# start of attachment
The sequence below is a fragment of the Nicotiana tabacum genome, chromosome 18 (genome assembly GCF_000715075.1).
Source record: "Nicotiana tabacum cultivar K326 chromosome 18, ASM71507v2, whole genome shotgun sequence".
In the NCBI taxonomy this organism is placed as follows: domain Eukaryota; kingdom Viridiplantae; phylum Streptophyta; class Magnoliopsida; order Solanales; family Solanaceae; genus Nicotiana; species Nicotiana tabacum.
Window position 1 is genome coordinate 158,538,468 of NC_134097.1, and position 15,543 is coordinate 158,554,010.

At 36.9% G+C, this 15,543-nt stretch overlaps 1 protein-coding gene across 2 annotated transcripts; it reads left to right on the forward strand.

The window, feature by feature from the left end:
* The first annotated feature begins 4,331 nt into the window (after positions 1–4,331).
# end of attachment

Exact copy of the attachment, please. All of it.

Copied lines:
The sequence below is a fragment of the Nicotiana tabacum genome, chromosome 18 (genome assembly GCF_000715075.1).
Source record: "Nicotiana tabacum cultivar K326 chromosome 18, ASM71507v2, whole genome shotgun sequence".
In the NCBI taxonomy this organism is placed as follows: domain Eukaryota; kingdom Viridiplantae; phylum Streptophyta; class Magnoliopsida; order Solanales; family Solanaceae; genus Nicotiana; species Nicotiana tabacum.
Window position 1 is genome coordinate 158,538,468 of NC_134097.1, and position 15,543 is coordinate 158,554,010.

At 36.9% G+C, this 15,543-nt stretch overlaps 1 protein-coding gene across 2 annotated transcripts; it reads left to right on the forward strand.

The window, feature by feature from the left end:
* The first annotated feature begins 4,331 nt into the window (after positions 1–4,331).